Phocion is different though as it tackles slavery directly. It blasts Jefferson’s philosophical nods to “emancipat[ing] the blacks to vindicate the liberty of the human race” without following through. Instead, “at another [moment] he discovers that the blacks are of a different race from the human race and, therefore, when emancipated they must be instantly removed beyond the reach of mixture lest he (or she) should stain the blood of his (or her) master, not recollecting what from his situation and other circumstances he ought to have recollected – that this mixture may take place while the negro remains in slavery.” Jefferson, the Phocion letter concludes, “must have seen all around him sufficient marks of this staining of blood to have been convinced that retaining them in slavery would not prevent it.” It then proceeds to work through a devastating dissection of a passage in Jefferson’s Notes on Virginia where he attributes a number unfavorable characteristics to the inherited traits of black skin color. It similarly assails Jefferson’s proposed yet never acted-upon emancipationist plan for its attached scheme of colonizing former slaves abroad. Phocion thus potentially ranks among the earliest examples of the anti-colonization literature as it relates to American slavery.

    If Phocion’s letters were authentically Hamilton’s words as Chernow believes and as others have asserted on his authority, this passage would easily stand out as the boldest antislavery argument he ever put to paper.

    Unfortunately for Chernow’s case though, Alexander Hamilton was not the author of the Phocion letters.

    That distinction instead belongs to William Loughton Smith, an arch-Federalist congressman from South Carolina. It is easy to see where Chernow was led astray. On October 15, 1796 – the day after the first Phocion letter ran in the Gazette – Republican campaign operative John Beckley brought it to the attention of Jefferson’s chief political lieutenant James Madison, speculating that Hamilton had made “his first appearance under signature of Phocion.” Had Chernow bothered to read the accompanying footnote in Madison’s edited papers, he would have noticed that this identification was mistaken. As the 1790s political world quickly realized, the author was in fact Hamilton’s congressional ally Smith.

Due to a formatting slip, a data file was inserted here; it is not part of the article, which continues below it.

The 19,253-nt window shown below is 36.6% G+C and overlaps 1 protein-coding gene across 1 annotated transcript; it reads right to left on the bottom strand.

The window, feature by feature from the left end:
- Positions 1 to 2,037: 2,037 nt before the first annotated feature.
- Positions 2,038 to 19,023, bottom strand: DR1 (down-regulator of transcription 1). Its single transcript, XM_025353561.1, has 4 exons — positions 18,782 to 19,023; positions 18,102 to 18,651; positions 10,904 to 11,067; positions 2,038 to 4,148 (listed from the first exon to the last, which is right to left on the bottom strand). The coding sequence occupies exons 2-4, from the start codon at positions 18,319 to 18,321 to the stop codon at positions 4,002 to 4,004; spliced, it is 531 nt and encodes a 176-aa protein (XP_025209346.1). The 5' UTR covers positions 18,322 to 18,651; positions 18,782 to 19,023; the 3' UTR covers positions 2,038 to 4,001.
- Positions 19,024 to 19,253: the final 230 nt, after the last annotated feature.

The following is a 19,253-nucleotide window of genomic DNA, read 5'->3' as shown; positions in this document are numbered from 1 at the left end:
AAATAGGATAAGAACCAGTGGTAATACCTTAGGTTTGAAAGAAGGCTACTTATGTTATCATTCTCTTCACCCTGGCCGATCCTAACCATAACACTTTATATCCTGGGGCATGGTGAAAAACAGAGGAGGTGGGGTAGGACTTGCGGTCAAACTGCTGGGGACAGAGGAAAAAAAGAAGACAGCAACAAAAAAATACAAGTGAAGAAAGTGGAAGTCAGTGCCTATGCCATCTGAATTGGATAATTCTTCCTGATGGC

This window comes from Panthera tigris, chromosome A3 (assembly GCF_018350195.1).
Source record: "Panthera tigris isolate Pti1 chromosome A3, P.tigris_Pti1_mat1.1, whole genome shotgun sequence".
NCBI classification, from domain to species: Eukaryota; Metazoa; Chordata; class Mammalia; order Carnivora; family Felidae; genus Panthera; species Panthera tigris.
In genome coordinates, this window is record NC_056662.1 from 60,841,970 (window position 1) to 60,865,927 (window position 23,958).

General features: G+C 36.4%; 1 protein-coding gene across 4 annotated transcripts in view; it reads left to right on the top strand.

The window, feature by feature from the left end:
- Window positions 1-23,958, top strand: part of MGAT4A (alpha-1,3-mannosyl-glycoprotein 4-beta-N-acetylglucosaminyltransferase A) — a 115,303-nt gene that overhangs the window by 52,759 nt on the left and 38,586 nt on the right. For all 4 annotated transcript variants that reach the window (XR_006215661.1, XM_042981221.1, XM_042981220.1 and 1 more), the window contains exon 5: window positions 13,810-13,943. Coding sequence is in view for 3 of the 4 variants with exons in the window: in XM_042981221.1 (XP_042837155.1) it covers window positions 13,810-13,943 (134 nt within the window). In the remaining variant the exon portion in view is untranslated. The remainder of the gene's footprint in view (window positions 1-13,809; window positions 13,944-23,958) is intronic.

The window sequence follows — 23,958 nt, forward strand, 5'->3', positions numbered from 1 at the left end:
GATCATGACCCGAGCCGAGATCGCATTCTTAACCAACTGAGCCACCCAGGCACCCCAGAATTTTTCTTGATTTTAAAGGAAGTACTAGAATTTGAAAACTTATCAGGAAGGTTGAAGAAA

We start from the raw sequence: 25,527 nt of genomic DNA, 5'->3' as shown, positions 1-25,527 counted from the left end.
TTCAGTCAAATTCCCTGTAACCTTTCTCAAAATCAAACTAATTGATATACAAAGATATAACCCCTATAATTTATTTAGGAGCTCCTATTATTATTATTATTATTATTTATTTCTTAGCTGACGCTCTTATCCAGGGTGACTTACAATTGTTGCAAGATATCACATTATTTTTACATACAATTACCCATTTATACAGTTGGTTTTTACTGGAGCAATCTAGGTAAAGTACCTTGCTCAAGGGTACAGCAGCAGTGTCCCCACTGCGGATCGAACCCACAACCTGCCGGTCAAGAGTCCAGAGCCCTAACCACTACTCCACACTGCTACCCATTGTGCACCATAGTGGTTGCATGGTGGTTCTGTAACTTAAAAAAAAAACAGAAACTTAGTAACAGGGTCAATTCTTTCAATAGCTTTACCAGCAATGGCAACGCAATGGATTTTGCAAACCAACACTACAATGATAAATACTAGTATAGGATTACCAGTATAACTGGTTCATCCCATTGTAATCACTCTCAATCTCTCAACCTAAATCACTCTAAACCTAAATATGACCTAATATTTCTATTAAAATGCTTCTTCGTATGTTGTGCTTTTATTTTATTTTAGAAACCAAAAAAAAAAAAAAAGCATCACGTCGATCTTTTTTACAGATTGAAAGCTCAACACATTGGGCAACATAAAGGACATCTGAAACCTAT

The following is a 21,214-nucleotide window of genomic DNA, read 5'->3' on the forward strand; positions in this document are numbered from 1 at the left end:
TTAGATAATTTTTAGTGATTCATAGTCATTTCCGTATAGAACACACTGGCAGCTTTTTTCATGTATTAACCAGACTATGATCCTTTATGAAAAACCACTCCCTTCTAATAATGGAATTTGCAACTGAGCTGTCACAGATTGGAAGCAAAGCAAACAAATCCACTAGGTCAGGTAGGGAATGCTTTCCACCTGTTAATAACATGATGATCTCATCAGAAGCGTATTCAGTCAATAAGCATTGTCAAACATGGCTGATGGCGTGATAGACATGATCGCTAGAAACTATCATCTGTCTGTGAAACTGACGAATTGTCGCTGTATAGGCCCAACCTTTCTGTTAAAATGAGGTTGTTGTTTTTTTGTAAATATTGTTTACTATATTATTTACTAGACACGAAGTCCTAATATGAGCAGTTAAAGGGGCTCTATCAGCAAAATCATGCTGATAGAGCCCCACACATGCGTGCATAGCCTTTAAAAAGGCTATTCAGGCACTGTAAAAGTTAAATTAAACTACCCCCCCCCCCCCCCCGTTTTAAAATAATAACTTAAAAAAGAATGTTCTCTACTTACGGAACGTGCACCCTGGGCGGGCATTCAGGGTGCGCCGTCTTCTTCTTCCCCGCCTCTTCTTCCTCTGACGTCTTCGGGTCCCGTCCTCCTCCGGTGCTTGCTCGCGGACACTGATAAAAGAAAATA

Beckley’s mistake quickly revealed itself in the subsequent Phocion letters to the Gazette. Their author took to referring to Hamilton by name in the third person, as well as heaping on effusive praise of him. These blatant self-promoting practices are deeply uncharacteristic of any of Hamilton’s other known pseudonymous newspaper essays. Yet Phocion used the example of “the spirited and truly patriotic HAMILTON” as a point of contrast with Jefferson, arguing that the former had dutifully “retired” from public life whereas the Sage of Monticello sought only to extend his clinging to a political career with further offices.

    On November 10 the Charleston City Gazette reported that Phocion was a “member of Congress from South Carolina, who has on all occasions been lavish of his abuse of Mr. Jefferson.” The Philadelphia Aurora, a well known anti-Federalist organ, all but named Smith as Phocion, noting that “somebody talking of it said Mr. S—- borrowed the leading ideas from Gulliver’s address to the King of the Struldbruggs.” In a later issue, the City Gazette noticed the borrowed passages from Hamilton’s 1792 Catullus essay and alluded to another instance where Smith had similarly lifted lines from Hamilton out of the Federalist papers. Here the author quoted Catullus “without the usual inverted commas” to indicate its source. “Who does not know that the person that committed a similar plagiarism upon the Federalist in defending the treaty here in the summer of 1795?” Elsewhere, clues in the text revealed a familiarity with the workings of Congress despite the author’s initial denial of an affiliation with that body – a likely rhetorical tactic to obscure his immediate identity.

    With the conclusion of the series in November and its republication as an anonymous standalone pamphlet, all suspicions turned to Smith. John Adams revealed Phocion’s identity to his wife Abigail in a letter on December 7, 1796, noting “Cousin Smith is Said to have written Phocian and Murray the Pieces from Maryland.” By late December, Smith was referenced openly in the press as the credited author or culprit, usually depending on which political party the paper supported. The episode stuck to Smith’s name for the remainder of his political career. The Republicans quickly dubbed him “Phocion Smith,” recalling the episode again in 1799 when Adams nominated him for a diplomatic post in Portugal. Smith, for his part, embraced the name and, after leaving his diplomatic post in 1801, continued to publish a series of political essays under the name Phocion in the Charleston Courier. When these later Phocion essays were collected and published as a book in 1806, its publisher announced in the preface that Smith had “not affected to disavow or conceal his being the Author of these Papers” and credited him in full as their author. Historians accordingly accepted Smith as the author of the 1796 Phocion letters long ago, and the historical literature largely forgot about the early uncertainty of their authorship now that his identity was settled. This is the explanation for why they were “inexplicably omitted” for Hamilton’s collected writings, as Chernow wondered. They were not in fact the work of Hamilton’s pen.